Horst P. Horst
Represented by Staley-Wise Gallery

Tuesday, May 29, 2018


Call me stupid. We were in Austin doing an installation for The Vision Council at SXSW. The set up took us two days so to make our trip a little more Austin centric we tacked on another three days for spending some father/daughter time in southern Texas. It was my idea to do a day trip to Waco to visit Magnolia Market and Garden, the brainchild of Chip and Joanna Gaines of HGTV's Fixer Upper fame.
I must admit I had little understanding of their total popularity. I was moderately familiar with their TV show. I thought they had an above par design sense although I did wish they'd move a bit away from shiplap and try to show some different sides of their aesthetic instead of the predicable but beautiful formula they'd developed for their fixing up routine.
Still, I had no idea of the extent of their place in the design mileu and the magnitude of that sphere of idolization. I'd seen a couple of pictures of their space in Waco but what I had seen was a bit misleading. I was visually familiar with the grain silos, the country barn like look of it's collection of buildings, the wooden porches and the farmland machinery strewn out on the grounds.
I was also under the assumption that Waco was a fairly small Texas cattle town. This had led me to believe that their store was going to be a quaint little venture where you might even catch a glimpse of them wandering around back behind the counter giving a little wave to the dozen or so customers with the willingness to make the trek to their outpost in the heat of a ninety degree Texas Sunday afternoon. Really, I really thought this.
Boy, oh boy was I wrong.
Mapquest got us to Waco in a little under two hours. The first thing we discovered was that Waco is the home of Baylor University, a fact I should have known if I had done any real research at all. This upped the ante a bit pulling Waco out of the hayseed category and into the realm of a bit bigger town.
Then as we did our last zigs and zags past the University the tops of the Magnolia grain towers began to appear peeking out over the flat landscape of mid-Texas. Then the silos did that thing that happens as you get closer and closer to a tall object that has lost the perspective of distance. The foreground images began to get larger making the silos shrink from sight until they totally disappeared. Then just as we made our last left and then right the silos appeared from behind the tree lined foreground and hit us in full view.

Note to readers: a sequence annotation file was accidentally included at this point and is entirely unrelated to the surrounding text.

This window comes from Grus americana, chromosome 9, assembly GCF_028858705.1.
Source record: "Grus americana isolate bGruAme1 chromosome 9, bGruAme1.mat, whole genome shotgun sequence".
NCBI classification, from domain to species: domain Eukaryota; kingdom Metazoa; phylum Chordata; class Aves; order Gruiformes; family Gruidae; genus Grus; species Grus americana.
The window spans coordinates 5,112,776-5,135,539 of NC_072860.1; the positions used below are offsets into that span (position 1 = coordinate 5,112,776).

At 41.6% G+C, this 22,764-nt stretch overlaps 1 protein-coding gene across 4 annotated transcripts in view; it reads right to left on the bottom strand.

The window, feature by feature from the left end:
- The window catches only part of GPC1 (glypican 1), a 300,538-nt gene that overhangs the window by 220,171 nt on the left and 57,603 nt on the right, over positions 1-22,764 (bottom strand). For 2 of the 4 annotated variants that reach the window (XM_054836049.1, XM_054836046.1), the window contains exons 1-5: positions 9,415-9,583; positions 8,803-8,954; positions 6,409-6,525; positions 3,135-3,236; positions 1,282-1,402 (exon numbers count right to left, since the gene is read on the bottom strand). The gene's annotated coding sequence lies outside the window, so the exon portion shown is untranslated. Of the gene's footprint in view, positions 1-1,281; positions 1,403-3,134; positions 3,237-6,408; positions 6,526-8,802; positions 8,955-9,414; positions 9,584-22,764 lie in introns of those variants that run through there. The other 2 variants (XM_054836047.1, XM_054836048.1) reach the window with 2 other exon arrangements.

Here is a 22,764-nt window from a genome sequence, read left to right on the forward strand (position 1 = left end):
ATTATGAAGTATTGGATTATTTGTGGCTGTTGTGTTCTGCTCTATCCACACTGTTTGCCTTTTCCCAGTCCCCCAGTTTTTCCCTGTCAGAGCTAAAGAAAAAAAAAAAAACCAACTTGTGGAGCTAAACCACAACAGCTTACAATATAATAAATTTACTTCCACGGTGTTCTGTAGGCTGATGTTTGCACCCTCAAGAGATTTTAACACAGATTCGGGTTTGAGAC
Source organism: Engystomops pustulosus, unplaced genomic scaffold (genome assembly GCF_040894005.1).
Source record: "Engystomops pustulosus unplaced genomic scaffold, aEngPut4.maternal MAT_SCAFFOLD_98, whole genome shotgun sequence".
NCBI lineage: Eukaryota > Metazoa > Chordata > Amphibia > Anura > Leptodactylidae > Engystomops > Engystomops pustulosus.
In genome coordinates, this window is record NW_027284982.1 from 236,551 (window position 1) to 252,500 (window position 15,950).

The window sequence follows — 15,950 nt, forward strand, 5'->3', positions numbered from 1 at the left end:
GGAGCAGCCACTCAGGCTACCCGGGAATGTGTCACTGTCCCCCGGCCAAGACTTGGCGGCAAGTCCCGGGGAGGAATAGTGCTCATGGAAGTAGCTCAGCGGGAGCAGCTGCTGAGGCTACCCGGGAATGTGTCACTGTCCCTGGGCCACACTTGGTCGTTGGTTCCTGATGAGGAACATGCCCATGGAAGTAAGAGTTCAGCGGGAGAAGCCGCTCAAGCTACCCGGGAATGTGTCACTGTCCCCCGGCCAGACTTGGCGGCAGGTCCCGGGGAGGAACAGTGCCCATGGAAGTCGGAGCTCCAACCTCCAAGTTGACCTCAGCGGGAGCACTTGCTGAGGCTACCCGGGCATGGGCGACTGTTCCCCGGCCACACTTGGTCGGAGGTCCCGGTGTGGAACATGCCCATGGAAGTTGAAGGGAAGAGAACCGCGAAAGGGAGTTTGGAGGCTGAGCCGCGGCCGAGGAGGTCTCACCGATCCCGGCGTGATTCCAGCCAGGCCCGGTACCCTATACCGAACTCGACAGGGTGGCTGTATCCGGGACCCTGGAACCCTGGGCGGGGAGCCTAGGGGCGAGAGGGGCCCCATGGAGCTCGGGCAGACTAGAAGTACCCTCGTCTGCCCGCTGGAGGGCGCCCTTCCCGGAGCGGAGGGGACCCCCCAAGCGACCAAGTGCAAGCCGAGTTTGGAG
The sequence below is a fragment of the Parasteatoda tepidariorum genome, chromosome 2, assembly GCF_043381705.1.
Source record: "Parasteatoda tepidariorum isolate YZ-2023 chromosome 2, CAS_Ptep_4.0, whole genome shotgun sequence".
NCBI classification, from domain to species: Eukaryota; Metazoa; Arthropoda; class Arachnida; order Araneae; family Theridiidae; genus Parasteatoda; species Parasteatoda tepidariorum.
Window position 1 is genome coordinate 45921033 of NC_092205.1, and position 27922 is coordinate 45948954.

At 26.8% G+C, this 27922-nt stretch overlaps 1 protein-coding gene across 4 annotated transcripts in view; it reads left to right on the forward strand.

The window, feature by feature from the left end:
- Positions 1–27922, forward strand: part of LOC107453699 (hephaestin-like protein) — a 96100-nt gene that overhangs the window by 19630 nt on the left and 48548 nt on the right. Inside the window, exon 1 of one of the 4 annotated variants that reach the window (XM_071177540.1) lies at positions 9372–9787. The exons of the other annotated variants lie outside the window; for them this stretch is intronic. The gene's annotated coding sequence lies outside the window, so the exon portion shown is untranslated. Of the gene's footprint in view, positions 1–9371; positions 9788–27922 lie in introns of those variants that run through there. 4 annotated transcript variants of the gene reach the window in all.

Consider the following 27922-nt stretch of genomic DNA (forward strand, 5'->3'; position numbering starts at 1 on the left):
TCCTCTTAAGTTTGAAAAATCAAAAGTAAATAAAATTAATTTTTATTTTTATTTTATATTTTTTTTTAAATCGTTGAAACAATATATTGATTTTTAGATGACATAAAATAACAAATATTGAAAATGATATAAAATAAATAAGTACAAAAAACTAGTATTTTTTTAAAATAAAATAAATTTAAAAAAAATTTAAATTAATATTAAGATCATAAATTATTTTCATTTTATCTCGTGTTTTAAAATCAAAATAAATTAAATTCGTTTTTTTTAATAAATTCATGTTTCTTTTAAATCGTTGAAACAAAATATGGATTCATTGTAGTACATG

But more amazing than the silos were the acres of parking lots filling football field after football field with a mass of sizzling cars with sunscreens shielding their front windows and reflecting a massive beam of light into space. We spent what seemed like hours roving the lanes of parked cars until we finally found some one pulling out so we could pull in.
Emmy had that "What have you pulled me into this time?" look on her face.  She managed to contain her disdain for what she foresaw as her immediate future to facial expressions over outright verbal anger.
I knew that she would have preferred a lounge chair by the pool rather than her unavoidable fate of squeezing her way through the throngs of amateur home decorators carting wall plaques with quaint Christian sayings and bunches of artificial flowers.
I'm being a little nasty here. The Gaines' are product and branding geniuses.
Joanna and Chip have created a megalopolis of home design. There are aisles and aisles, nooks and crannies, and homey vignettes filled with items ready to be carried away by the hordes.
There was even an opening unmasking the innards of the organization revealing miles and miles of  stocked product on hand ready to be restocked by the many minions of helping hands making sure that no display had an empty shelf.
They even had their own Fedex office for larger items or whatever you wanted shipped back to your home or didn't either want to carry or you found too massive to fit in your car.
Beyond the main shop there's a garden shed for all your plant needs.
A restaurant with a wait line not worth waiting for
and an AstroTurf picnic field ringed with food trucks dishing out southern cooking and pouring gallons of sweet tea.
We just weren't up for plopping down on fake grass and munching on a barbeque spare rib or a slice of Coca-Cola cake.
We hit all the highlights. I never did see either Joanna or Chip other than on the cover of one of their books.
We walked out without having purchased anything but we had to hand it to them, they had created a new form of Designer Disneyland and clearly surpassed Martha Stewart as the go-to source for the mass home design audience.
On the way back to Austin we made a stop at a roadside gas station convenience store combination and truck stop to pick up a Coke and a Moon Pie and apparently an M16 or an AK47 replica. Thank you Ted Cruz.

Lakeview Grill, 1969
George Tice, photographer
Represented by Susan Spiritus Gallery